Bartender Maureen Kelly said seeing the support signs for Gliniewicz after the serious accusations became known prompted her to make a statement Wednesday night.

"It did strike a nerve because I really didn't want it to happen this way," Kelly said during a break in her bartending duties.

Others can't believe the findings.

Judy Field knew Gliniewicz and said the revelations won't change her high opinion of him.

"It's like a slap in he face," said Field, who lived many years near Fox Lake in Ingleside and now resides Round Lake. "The truth will come out. They may put it in like that now, but it will come out. Truth tells itself after so long."

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Cynthia Mach of Fox Lake said she also knew Gliniewicz and disagrees with the findings. She said the village could wind up divided between Gliniewicz supporters and detractors, unlike when the community rallied immediately after his death.

"I don't buy it at all," Mach said of the report Gliniewicz ripped off Fox Lake Law Enforcement Post 300. "People that knew him and knew what he did and knew what type of person he was and kind of knew about him probably would find it kind of hard to believe."

However, Gary Rabine, a Fox Lake paving business owner, said he was angered to learn the details of the investigation against Gliniewicz. He said had been considering donating $10,000 to a fund that offered a reward for information leading to Gliniewicz's purported killers but is glad he didn't write the check.

"I thought he was always a brave man, but now he's a coward in my opinion, to do that and put his family and the town and everybody through this," Rabine said after eating breakfast at Whistle Stop Cafe.

                                                                                                                                                                                                                       
 

At the Village Bakery, co-owner Felcja Duda said she was shocked. She said Gliniewicz used to visit her bakery periodically.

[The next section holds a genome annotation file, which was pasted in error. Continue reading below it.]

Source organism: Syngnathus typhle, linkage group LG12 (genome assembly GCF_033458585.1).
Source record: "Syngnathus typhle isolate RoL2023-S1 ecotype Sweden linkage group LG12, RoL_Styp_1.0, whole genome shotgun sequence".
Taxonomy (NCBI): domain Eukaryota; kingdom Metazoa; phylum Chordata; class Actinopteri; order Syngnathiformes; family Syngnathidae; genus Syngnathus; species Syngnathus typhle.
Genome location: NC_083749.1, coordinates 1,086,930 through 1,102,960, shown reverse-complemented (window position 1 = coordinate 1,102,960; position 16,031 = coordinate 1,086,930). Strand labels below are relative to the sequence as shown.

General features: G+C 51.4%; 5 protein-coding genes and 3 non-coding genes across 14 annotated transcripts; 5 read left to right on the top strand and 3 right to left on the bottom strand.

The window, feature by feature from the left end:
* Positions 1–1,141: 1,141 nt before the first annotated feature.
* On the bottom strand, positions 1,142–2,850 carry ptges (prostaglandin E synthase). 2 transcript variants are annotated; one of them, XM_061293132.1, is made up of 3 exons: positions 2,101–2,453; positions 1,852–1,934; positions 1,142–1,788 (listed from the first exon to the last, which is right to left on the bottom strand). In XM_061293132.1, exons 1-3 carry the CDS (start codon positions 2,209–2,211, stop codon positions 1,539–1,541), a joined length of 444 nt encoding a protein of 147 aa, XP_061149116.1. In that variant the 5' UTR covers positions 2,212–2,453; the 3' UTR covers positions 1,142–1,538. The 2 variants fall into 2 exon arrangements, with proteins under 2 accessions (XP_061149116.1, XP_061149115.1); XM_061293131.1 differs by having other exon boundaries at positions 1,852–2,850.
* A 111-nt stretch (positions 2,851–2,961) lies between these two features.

Village Bakery customer Christine Miller of Spring Grove said she doubts the police version of events about Gliniewicz.

"I think they're protecting somebody higher up," Miller said. "There was just too much going on."

Gary Jacobson, who was waiting for a Metra commuter train in downtown Fox Lake, said he has sympathy for the officer's family.

"There's always two sides to people," said Jacobson, a former Round Lake Heights resident now living in Roscoe. "Obviously, the other part you're not going to know. I'm not going to judge him until I see everything and then I might not, anyway, because I haven't walked in his shoes."

Wednesday's announcement also surprised some people.

Andrew Duchaine of Spring Grove said it was a turn of events he didn't expect. Looking back, he said, the manhunt is now bothersome because it was "a waste of time."

Officials from Fox Lake Law Enforcement Explorer Post 300 were not offering any opinions about Gliniewicz.

"I don't have any comment at this time," said Explorer adviser Amy Serafin, parks and recreation coordinator for the village of Fox Lake.

Fox Lake Village Administrator Anne Marrin said she understands the clashing opinions and emotions in town.

"This was a horrific thing that happened to this community, to this administration, to all of the employees and all of the residents," Marrin said. "I'm sure there's people that are going to say, 'I just can't believe it.'

"And I can tell you that the major crime task force has worked hard and diligently. We immediately began working with them on this. And they would not present this in the way they did if they were not 100 percent sure."